The lower house of Paraguay's Congress has voted overwhelmingly to reject a constitutional amendment that allowed the president to seek re-election. The proposal triggered riots last month, with protesters setting fire to part of the Congress building.
Paraguay's conservative President Horacio Cartes reached out to his opponents Monday for talks after a bid to lift a ban on him seeking re-election sparked deadly riots. His opponents say the constitutional change would raise the risk of a return to dictatorship for a country that transitioned to democracy in 1989 after 35 years of military rule.
A protester was killed in Paraguay after violent clashes overnight sparked by a secret Senate vote for a constitutional amendment that would allow conservative President Horacio Cartes to run for re-election. The political move also had the support and Senate votes from the left leaning former removed president Fernando Lugo, which polls show he has significant support ahead of the 2018 presidential election.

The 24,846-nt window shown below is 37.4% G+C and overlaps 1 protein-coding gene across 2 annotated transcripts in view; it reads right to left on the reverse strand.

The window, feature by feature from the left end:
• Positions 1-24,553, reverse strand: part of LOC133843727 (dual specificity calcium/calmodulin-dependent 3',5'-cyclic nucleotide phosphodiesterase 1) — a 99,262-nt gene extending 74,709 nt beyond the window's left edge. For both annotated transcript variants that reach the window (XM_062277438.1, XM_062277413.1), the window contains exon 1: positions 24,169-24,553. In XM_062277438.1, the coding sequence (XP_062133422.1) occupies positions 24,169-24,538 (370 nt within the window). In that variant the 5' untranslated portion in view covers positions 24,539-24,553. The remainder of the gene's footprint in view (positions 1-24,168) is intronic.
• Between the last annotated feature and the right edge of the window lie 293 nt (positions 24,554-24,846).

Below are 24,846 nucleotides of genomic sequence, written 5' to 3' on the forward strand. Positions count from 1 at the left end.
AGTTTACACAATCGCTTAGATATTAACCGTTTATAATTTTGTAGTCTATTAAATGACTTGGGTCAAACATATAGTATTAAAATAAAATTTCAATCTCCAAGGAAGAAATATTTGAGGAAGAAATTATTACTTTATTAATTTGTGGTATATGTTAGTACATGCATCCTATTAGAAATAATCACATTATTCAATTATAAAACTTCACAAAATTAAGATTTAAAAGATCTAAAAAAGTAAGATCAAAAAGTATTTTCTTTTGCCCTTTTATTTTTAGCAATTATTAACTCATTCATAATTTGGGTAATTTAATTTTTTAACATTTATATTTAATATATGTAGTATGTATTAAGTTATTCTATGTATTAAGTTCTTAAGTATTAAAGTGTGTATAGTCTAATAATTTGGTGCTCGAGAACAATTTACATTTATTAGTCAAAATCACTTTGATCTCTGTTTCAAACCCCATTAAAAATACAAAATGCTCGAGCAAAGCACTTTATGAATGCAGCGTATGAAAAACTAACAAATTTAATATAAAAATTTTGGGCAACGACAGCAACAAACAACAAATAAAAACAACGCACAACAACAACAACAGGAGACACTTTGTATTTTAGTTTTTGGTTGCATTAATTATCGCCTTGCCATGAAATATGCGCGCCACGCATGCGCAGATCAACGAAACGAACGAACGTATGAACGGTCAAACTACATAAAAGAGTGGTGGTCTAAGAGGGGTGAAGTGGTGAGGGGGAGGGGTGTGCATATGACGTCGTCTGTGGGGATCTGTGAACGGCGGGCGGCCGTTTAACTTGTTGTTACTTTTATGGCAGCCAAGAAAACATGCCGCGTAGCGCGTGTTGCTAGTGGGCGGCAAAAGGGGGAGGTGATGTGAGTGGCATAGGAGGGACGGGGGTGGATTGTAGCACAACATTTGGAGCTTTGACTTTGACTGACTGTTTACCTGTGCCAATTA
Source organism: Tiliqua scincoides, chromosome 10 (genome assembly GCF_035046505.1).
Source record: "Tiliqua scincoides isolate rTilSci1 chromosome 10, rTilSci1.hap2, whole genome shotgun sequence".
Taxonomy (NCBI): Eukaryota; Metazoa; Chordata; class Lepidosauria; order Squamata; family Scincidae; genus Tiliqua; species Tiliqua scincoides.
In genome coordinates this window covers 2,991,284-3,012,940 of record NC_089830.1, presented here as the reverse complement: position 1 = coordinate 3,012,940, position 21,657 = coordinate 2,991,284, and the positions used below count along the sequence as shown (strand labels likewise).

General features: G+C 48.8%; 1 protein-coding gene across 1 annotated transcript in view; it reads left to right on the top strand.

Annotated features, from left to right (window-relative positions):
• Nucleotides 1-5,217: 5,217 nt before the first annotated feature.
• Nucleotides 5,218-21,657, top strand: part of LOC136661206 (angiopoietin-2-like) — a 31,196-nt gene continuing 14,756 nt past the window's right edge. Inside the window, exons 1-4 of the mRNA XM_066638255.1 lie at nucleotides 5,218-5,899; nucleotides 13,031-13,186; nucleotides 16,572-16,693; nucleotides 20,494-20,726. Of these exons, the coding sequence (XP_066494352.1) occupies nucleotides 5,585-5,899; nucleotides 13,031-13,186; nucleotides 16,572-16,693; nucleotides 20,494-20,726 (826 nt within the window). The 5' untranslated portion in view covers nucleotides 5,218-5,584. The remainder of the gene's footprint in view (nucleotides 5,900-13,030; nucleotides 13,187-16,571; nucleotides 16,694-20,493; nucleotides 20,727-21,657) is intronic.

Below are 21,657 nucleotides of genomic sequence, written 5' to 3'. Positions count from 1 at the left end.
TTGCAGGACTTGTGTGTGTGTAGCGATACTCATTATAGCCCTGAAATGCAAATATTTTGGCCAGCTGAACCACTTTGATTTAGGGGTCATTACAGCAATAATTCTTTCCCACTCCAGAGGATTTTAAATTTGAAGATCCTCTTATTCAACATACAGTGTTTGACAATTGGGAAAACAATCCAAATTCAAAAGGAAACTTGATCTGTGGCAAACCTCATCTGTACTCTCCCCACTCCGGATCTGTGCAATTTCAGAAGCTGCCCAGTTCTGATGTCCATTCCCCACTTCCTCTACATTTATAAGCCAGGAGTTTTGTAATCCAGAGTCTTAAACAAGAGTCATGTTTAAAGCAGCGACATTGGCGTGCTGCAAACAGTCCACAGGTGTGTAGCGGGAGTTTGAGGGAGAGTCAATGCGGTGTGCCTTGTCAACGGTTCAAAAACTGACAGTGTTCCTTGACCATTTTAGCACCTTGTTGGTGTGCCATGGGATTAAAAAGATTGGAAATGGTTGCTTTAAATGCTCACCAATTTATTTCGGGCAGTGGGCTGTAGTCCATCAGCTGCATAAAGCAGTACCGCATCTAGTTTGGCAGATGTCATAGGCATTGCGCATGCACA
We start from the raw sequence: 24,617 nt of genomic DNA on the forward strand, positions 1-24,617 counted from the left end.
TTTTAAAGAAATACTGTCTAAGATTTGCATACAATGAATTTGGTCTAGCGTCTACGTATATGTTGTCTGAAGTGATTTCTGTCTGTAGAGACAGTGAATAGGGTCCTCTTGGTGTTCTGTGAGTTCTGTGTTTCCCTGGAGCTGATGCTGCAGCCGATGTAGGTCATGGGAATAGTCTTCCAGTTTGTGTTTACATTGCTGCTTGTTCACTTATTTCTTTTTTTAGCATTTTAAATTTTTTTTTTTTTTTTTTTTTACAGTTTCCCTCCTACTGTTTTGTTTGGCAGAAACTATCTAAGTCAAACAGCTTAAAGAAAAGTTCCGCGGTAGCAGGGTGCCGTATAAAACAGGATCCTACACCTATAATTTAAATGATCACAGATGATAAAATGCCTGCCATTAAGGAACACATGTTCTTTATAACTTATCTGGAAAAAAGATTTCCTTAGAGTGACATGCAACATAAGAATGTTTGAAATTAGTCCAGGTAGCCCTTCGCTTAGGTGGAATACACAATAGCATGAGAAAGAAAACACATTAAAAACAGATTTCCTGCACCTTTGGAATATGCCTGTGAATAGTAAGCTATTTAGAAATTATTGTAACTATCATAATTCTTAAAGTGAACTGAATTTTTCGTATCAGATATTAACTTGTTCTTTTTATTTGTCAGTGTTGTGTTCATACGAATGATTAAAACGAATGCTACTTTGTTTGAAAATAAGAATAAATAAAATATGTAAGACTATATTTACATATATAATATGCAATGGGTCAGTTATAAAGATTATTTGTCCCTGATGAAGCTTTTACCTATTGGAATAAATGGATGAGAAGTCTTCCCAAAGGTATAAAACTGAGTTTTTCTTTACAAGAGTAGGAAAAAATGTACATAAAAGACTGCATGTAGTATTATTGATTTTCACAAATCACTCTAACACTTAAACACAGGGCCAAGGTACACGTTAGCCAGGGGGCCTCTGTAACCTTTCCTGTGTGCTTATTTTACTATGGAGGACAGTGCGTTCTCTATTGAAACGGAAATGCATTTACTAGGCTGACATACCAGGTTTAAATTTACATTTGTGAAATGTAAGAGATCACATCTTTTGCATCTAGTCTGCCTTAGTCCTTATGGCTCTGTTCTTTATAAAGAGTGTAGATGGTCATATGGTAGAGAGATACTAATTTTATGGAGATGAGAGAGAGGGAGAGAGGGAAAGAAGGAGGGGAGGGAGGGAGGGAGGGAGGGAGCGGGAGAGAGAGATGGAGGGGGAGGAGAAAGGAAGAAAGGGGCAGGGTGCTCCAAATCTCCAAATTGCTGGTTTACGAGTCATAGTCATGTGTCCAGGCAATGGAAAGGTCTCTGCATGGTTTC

Protesters stormed and set fire to Paraguay's Congress on Friday after the Senate secretly voted for a constitutional amendment that would allow President Horacio Cartes to run for re-election, a change that will also require approval by the Lower House. The country's constitution has prohibited re-election since it was passed in 1992 after a brutal dictatorship fell in 1989.